Congress strikes a crucial blow at Bashar Assad

By Tom Rogan, Washington Examiner
December 12, 2019

You probably haven’t heard about it, but the House of Representatives scored a major win for human rights this week.

It did so by looping legislation under the Caesar Syrian Civilian Protection Act into its passage of the National Defense Authorization Act. President Trump is expected to sign the bill into law after Senate passage next week.

This Caesar legislation — named for the pseudonymous photographer who in 2015 smuggled out tens of thousands of photos of tortured and murdered Syrians — introduces sanctions on foreign companies and governments that do business with Syrian dictator Bashar Assad.

When it receives Trump’s assent next week, the legislation will introduce immediate problems for Assad’s regime. It provides standing congressional authority for executive branch sanctions on the Syrian central bank and on any foreign business or government which chooses to invest in Assad’s government.

This is also a significant blow to Russia. Russian President Vladimir Putin’s government is determined to change the international conversation over Syria away from one of Assad’s continued power, to one of international support for Syria’s rebuilding. But now, any foreign company thinking about engaging with Assad will have to weigh the benefits against U.S. sanctions on their global activities. U.S. global economic influence, after all, is considerably greater than Assad’s. (Also, Russia’s economy is really quite diminutive — on par with that of Spain, significantly smaller than that of Italy.)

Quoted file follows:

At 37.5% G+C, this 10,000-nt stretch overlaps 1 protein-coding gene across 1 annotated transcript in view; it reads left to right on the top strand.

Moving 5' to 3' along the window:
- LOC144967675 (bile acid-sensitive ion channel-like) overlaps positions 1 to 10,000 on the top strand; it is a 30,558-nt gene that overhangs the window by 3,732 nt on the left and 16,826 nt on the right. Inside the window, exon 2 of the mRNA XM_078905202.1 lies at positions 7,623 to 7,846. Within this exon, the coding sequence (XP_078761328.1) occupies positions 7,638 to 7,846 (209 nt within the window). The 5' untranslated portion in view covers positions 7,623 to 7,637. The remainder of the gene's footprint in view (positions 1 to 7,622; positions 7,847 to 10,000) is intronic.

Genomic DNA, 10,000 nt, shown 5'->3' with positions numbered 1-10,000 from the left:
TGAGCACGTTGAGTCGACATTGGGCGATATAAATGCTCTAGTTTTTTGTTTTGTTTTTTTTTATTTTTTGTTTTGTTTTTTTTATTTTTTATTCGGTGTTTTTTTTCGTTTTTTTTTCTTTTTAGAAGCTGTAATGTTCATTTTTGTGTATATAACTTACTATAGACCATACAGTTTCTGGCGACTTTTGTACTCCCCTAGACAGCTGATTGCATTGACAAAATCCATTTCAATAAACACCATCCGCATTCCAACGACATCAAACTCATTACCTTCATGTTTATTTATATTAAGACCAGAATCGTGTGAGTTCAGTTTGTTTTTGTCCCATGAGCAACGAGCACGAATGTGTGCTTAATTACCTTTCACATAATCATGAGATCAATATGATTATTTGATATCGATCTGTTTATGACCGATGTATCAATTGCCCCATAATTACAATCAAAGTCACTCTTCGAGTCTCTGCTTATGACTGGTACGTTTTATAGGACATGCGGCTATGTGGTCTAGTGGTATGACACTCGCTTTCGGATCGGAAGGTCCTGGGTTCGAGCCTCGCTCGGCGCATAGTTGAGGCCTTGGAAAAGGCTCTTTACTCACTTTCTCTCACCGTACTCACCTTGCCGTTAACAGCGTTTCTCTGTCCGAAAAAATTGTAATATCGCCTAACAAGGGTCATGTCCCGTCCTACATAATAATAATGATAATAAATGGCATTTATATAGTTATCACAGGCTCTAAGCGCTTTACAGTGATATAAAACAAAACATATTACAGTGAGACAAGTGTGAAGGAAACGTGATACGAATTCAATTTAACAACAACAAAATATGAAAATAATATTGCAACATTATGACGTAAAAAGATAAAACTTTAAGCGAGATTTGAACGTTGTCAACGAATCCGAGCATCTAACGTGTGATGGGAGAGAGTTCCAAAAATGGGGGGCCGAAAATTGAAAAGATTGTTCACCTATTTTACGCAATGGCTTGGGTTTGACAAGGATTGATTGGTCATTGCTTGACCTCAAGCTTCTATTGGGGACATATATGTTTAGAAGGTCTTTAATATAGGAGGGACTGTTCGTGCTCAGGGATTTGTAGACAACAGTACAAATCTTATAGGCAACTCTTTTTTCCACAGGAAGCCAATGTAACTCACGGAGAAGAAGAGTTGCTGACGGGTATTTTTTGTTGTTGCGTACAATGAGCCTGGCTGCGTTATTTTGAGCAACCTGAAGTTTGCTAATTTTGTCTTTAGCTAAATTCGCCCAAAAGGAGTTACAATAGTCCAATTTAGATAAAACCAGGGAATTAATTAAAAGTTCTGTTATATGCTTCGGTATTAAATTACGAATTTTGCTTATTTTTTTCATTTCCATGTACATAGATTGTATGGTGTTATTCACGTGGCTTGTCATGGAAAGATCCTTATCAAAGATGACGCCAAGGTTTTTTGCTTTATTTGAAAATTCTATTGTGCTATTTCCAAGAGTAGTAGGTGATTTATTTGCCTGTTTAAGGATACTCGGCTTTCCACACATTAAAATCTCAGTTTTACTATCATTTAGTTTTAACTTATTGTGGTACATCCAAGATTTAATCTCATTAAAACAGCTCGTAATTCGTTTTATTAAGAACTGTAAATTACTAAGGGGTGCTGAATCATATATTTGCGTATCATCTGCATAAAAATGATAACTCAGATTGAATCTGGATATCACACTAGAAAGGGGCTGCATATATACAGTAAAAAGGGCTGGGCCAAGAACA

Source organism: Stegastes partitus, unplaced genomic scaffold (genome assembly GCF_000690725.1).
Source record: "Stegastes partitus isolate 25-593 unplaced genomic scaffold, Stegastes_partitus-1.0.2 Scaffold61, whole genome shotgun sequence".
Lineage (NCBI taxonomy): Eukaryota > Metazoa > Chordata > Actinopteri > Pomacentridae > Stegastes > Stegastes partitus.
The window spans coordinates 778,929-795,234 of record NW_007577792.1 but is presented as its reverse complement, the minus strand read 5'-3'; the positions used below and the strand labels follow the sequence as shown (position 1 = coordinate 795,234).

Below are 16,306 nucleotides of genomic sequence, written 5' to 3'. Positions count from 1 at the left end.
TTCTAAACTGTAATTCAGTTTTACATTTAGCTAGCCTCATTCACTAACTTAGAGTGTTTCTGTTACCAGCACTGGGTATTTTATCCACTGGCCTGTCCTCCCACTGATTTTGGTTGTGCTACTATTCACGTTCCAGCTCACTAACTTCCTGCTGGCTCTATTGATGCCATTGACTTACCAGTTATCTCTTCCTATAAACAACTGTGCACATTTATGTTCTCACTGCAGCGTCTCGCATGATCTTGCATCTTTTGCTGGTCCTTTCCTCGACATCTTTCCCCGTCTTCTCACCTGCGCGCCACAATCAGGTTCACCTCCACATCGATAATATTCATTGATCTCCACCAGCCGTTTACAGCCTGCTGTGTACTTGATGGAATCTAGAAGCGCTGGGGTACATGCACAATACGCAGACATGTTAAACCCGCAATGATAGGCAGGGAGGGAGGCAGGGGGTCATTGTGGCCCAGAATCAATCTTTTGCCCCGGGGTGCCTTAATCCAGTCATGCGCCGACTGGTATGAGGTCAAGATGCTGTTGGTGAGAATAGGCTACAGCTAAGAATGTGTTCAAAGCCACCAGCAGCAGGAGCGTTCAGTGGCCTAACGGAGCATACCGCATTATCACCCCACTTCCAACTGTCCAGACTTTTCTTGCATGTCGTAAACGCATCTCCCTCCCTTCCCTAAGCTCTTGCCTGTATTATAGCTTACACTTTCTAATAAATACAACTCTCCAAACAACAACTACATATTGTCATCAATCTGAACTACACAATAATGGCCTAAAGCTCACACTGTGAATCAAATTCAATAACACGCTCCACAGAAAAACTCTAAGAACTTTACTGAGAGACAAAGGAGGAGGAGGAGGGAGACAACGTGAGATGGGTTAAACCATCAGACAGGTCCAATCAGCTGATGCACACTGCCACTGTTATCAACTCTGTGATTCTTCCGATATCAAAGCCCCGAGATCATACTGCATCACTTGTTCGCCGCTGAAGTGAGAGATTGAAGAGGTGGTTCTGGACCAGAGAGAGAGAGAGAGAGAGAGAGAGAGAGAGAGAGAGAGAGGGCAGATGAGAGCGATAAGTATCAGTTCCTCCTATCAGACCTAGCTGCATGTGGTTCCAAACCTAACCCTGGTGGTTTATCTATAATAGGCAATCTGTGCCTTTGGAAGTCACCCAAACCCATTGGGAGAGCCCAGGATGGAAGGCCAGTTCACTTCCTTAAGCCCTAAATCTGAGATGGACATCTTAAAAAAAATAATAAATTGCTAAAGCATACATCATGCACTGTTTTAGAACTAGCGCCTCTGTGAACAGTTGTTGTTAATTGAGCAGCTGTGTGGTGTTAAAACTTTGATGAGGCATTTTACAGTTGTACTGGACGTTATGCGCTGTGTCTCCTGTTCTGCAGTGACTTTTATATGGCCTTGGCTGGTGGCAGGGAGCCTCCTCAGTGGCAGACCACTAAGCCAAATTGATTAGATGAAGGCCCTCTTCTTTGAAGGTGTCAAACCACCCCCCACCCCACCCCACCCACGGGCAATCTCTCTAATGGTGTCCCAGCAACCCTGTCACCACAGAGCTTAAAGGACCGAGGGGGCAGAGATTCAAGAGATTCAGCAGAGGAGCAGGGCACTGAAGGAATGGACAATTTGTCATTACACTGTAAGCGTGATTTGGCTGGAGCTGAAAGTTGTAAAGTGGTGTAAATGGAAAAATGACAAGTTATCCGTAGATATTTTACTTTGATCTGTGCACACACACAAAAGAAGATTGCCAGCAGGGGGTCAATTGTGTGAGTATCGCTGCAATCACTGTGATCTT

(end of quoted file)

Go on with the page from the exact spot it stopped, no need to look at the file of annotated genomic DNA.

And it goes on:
Thanks to the efforts of Americans for a Free Syria, a nonpartisan group that has worked diligently for years to see the bill enacted, the legislation is also designed to pressure Assad and Putin to engage in serious negotiations over Syria’s political future. The need for their compromise is serious, in that both leaders believe they hold nearly all the cards in Syria. Thanks to this bill, they may not wait for long.

Congress has done great work here. As Josh Rogin reported back in 2016, the Obama administration sabotaged the Caesar legislation as it wound its way through Congress — yet another reason why you shouldn’t listen to Ben Rhodes’s moral lecturing.

Fortunately, if belatedly, new leadership has filled the gap.

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